Dutch radio antenna launched from Chinese base to position behind the Moon
Yesterday evening Central European Summer Time, the Netherlands Chinese Low-Frequency Explorer (NCLE) was launched on board the Chinese Queqiao satellite from Xichang in the south of China, to a position behind the Moon. It is the first Dutch scientific instrument ever to travel on a Chinese space mission, and it opens a new chapter in radio astronomy. The launch of the satellite is the starting point of the Chang'e-4 mission, later this year, the first mission to land on the far side of the Moon. The relay satellite is required for communication with the Earth.
NCLE project leader Marc Klein Wolt (managing director Radboud Radio Lab) was present at the launch together with colleagues and representatives from the Dutch embassy in China. "Everything has been successful and our antenna is now on its way to the so-called second Lagrange point (L2) of the Earth-Moon system. That is about 65,000 kilometers behind the moon. "The team watched the launch at a distance of 2 km from the platform. Klein Wolt: "I have never heard such an impressive sound. The rocket came over our heads at a height of 100 kilometers and we all got a bit emotional. We have been working hard on this mission for two years and now NCLE has to continue this journey on its own."
The radio antenna was developed and built by a team of scientists and engineers from the Radboud Radio Lab of Radboud University, the Netherlands Institute for Radio Astronomy in Dwingeloo (ASTRON), and the Delft based company ISIS. It is a pathfinder experiment to detect the weak radio signals from the dark ages of the very early universe, when the universe still largely consisted of hydrogen.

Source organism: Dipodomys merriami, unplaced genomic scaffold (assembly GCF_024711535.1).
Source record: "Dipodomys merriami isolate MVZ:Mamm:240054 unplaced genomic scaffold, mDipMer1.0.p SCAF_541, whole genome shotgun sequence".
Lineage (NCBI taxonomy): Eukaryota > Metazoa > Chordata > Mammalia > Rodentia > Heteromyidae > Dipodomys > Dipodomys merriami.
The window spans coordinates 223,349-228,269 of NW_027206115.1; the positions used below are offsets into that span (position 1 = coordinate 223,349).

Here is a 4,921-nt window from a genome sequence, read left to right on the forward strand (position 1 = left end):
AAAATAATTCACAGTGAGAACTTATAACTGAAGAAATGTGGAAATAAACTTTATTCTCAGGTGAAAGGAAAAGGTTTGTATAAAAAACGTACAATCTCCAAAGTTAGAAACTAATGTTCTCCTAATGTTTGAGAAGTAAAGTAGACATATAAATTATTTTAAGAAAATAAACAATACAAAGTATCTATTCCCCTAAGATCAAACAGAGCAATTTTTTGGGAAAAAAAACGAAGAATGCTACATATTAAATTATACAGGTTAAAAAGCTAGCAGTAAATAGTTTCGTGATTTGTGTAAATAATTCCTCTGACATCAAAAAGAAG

Observing at the far side of the moon has the advantage that part of the radio radiation from the universe that does not pass through the Earth atmosphere can still be detected. Here on Earth astronomers can receive almost all radio waves from the universe, but the part below 10 to 30 MHz is blocked by the atmosphere. Precisely in those frequencies information about the early universe is hidden: the period immediately after the Big Bang, in which the first stars and galaxies were formed. When the satellite has arrived at the L2 point in about 2 months, it will wait for the main lander mission (early 2019). Afterwards the three five-meter-long antennas will be rolled out and the scientific work will start.
Albert-Jan Boonstra (project leader at ASTRON) hopes that this Chinese-Dutch collaboration will lead to future larger radio interferometers in space. Principal Investigator Heino Falcke (scientific director, RRL, Radboud University) adds: "We have worked towards this goal for almost 15 years. Now it is an honor to be part of this space adventure. We hope that the far side of the moon will remain a 'radio quiet' environment, where we can conduct radio astronomy also in the future. "